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Isaac Merritt Singer

Isaac Merritt Singer

(born Oct. 27, 1811, Pittstown, N.Y., U.S.—died July 23, 1875, Torquay, Devon, Eng.) U.S. inventor and manufacturer. He became an apprentice machinist at 19. He patented a rock-drilling machine (1839) and a metal- and wood-carving machine (1849) before producing an improved version of Elias Howe's sewing machine in 1851 and soon thereafter founding I.M. Singer & Co. (see Singer Co.) to manufacture it. Howe's successful patent-infringement suit against him in 1854 did not prevent Singer from manufacturing his machine, and his company was soon the world's largest sewing-machine producer. He patented numerous further improvements in the technology; he also pioneered the use of installment credit plans.

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Isaac Merritt Singer (October 27, 1811July 23, 1875) was an inventor, actor, and entrepreneur. He made important improvements in the design of the sewing machine and was the founder of the Singer Sewing Machine Company.

Biography

Early years

Isaac Singer was born in Pittstown, New York, on October 27, 1811. He was the last born child of Adam Singer and his first wife, Ruth Benson. Isaac's father may have been a German immigrant from Saxony whose surname at birth was Reisinger and some sources indicate he may have been of Jewish descent.

Isaac was married for the first time in 1830, to Catharine Maria Haley. After, they moved from Pittstown to New York City in about 1831, where they seem to have lived with her parents for a time. By the summer of 1833 they had again moved, this time to Otsego County, New York. Isaac had worked in his older brother's machine shop before marriage and learnt the machinists trade there; in Otsego in the village of Fly Creek Isaac was again working in a machine shop, this time owned by George Pomeroy.

Isaac had two children by Catharine: William, born in 1834, and Lillian, born in 1837. In 1835 he moved with Catherine and their young son William to New York City, working in a press shop. In 1836, he left the city as an agent for a company of players, touring through Baltimore, where he met Mary Ann Sponsler, to whom he proposed marriage. He returned with Mary Ann to New York in 1837. That year Isaac had two children born: his wife Catherine gave him Lillian, and Mary Ann gave him a son. His domestic life with Catharine did not prosper after this, but they were not officially divorced until 1860. After Mary Ann arrived in New York and found out that Singer was already married, she and Singer returned to Baltimore, presenting themselves as a married couple.

First inventions

In 1839 Singer obtained his first patent, for a machine to drill rock, selling it for $2,000. This was more money than he had ever had before, and in the face of financial success, he opted to return to his career as an actor. He went on tour, forming a troupe known as the "Merritt Players", and appearing onstage under the name "Isaac Merritt", with Mary Ann also appearing onstage, calling herself "Mrs. Merritt". The tour lasted about five years.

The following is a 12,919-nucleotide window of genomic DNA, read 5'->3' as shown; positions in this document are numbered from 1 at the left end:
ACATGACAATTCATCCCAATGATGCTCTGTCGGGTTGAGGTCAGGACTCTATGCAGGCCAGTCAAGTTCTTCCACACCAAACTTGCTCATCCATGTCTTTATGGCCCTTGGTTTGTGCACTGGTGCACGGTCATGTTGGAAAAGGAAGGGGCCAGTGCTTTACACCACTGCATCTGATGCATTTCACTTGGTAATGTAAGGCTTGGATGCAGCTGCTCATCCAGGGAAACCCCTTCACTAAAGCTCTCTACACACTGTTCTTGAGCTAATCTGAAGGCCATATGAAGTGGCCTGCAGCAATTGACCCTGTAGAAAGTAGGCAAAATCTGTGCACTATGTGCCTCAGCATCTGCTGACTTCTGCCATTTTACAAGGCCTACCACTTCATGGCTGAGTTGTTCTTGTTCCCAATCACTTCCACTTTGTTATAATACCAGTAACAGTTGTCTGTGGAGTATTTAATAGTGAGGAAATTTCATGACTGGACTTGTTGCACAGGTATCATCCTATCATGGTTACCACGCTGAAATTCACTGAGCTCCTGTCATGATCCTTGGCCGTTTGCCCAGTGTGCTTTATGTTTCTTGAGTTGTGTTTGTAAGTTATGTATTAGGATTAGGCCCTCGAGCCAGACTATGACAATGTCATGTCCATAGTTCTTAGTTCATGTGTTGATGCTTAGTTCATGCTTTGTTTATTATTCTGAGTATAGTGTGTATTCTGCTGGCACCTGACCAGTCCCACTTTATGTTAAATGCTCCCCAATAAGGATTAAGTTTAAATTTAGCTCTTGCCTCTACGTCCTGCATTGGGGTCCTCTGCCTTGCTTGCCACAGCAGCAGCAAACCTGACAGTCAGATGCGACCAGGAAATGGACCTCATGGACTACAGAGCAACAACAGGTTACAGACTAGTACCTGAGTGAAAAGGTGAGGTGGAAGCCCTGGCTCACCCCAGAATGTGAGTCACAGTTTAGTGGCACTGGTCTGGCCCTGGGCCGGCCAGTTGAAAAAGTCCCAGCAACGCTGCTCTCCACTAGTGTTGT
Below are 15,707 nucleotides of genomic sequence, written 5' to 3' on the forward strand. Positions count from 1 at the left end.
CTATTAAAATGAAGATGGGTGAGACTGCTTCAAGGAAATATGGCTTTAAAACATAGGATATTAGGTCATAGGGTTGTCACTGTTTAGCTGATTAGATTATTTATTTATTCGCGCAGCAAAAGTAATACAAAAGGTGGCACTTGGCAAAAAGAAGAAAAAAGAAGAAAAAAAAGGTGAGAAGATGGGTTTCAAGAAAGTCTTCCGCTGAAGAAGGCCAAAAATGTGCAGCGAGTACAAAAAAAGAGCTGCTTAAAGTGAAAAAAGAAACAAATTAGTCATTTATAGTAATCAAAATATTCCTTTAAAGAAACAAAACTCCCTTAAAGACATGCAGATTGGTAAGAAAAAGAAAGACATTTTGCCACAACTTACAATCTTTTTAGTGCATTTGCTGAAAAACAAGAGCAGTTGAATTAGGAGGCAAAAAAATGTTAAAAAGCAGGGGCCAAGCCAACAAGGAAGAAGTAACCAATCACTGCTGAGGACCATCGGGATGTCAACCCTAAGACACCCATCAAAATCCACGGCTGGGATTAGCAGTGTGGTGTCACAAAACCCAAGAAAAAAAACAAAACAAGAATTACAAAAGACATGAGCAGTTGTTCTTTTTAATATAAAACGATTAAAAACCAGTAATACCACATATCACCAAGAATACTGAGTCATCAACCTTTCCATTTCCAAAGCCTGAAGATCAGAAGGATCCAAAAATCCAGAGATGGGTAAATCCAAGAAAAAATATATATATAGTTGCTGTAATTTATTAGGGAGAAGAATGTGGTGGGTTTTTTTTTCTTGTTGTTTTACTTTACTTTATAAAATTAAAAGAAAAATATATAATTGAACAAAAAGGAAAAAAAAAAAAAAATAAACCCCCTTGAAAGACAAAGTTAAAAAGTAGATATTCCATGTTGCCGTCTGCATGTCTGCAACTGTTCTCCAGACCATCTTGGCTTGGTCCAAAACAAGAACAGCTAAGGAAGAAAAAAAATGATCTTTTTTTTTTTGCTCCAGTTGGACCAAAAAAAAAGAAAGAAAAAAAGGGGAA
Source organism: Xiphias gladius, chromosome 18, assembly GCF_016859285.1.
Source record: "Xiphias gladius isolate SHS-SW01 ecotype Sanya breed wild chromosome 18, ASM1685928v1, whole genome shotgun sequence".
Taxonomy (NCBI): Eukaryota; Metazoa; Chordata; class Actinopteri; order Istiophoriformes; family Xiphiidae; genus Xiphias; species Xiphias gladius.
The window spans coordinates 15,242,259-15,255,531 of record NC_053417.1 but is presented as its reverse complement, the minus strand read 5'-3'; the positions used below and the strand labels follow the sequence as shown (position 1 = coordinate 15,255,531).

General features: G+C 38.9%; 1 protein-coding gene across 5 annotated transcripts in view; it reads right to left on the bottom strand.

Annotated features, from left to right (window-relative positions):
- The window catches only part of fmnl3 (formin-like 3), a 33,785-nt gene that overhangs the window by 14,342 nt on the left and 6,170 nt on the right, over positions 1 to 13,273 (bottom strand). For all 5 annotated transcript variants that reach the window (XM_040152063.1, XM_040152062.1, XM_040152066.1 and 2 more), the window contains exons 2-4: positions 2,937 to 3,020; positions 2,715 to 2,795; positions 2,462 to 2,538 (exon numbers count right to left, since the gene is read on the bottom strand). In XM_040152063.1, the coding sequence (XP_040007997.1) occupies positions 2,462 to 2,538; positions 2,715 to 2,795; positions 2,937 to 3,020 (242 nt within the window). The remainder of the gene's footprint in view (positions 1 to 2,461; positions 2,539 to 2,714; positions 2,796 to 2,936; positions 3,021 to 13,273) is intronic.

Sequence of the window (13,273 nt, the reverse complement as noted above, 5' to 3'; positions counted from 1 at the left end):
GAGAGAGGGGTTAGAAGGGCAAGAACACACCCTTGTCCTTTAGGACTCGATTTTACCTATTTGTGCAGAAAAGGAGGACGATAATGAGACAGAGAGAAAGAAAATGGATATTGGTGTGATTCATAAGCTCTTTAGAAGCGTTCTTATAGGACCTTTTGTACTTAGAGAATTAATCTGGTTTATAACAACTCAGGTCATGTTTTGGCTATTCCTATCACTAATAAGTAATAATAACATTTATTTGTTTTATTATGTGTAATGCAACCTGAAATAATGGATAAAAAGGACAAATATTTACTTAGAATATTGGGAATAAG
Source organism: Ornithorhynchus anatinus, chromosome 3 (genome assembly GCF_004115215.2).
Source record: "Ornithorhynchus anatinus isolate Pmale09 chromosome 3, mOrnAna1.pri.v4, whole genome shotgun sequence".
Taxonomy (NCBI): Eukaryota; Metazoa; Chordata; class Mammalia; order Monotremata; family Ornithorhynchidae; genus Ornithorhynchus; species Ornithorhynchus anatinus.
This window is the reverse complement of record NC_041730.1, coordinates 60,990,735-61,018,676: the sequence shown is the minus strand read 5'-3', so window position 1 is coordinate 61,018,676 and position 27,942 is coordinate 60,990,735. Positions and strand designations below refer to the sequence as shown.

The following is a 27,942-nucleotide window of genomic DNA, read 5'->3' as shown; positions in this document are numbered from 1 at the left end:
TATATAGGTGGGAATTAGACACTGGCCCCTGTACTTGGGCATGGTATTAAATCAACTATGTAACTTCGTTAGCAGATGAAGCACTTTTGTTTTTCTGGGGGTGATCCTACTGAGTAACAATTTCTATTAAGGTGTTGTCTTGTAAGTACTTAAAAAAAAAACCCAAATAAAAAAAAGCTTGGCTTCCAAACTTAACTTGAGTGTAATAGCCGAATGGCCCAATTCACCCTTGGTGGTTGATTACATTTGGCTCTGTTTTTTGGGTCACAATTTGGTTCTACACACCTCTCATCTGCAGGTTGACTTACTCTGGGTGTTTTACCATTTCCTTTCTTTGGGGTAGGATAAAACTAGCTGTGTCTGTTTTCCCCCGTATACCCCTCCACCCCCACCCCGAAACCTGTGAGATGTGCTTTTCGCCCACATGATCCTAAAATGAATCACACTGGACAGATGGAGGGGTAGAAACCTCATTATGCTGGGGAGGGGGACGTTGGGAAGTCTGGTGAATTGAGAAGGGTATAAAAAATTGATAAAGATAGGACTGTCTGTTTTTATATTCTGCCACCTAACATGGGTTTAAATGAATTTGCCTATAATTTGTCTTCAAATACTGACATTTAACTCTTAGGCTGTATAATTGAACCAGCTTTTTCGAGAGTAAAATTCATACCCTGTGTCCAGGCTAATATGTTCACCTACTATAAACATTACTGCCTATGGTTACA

In 1844 Isaac took a job in a print shop in Fredericksburg, Ohio, but moved quickly on to Pittsburgh in 1846 to set up a woodshop for making wood type and signage. Here he developed and patented a "machine for carving wood and metal" on April 10, 1849.

At thirty-eight years old, with two wives and eight children, he packed up his family and moved back to New York City, hoping to market his wood-block cutting machine there. He obtained an advance to build a working prototype, and constructed one in the shop of A. B. Taylor & Co. However not long after the machine was built the steam boiler blew up at the shop, destroying the prototype. Before it was destroyed, Orson C. Phelps, owner of a machine shop in Boston had heard about it. He invited Singer to set up one of his machines in there.

Singer went to Boston in 1850 to set up machine the at Phelps' machine shop. Orders for Singer's wood cutting machine were not, however, forthcoming. Coincidentally Lerow and Blodgett sewing machines were being constructed in Phelps' machine shop. Phelps asked Singer to look at the sewing machines, which were difficult to use and difficult to produce. Singer noted that the sewing machine would be more reliable if the shuttle moved in a straight line rather than a circle, with a straight rather than a curved needle. Singer was able to obtain US Patent number 8294 on his improvements on August 12, 1851. Singer's prototype sewing machine became the first to work in a practical way.

Singer obtained financing from George B. Zieber, and formed a partnership with Phelps and Zieber to found the "Jenny Lind Sewing Machine Company", named for the opera singer Jenny Lind. The company was soon renamed to as "I. M. Singer & Co.", and the machine became known as a Singer.

Sewing machine design

Singer did not invent the sewing machine, and never claimed to have done so. By 1850, when Singer saw his first sewing machine, it had been "invented" four times. All sewing machines before Walter Hunt's produced a chain stitch, which had the disadvantage of easily unravelling. Hunt's machine produced a lock stitch, as did all subsequent machines including Lerow and Blodgett's, which Singer in turn improved in Phelps's shop. Elias Howe independently developed a sewing machine and obtained a patent on September 10, 1846.

War broke out between Howe and Singer, with each claiming patent primacy. Singer set out to discover that Howe's improvements had been reinventions of existing technology, and found one of Hunt's old machines, which indeed created a lock-stitch with a shuttle. Hunt applied in 1853 for a patent, claiming priority to Howe's patent, issued some seven years earlier. A lawsuit, Hunt v. Howe, came to trial in 1854, and was resolved in Howe's favor. Howe then brought suit to stop Singer from selling Singer machines, and protracted litigation ensued.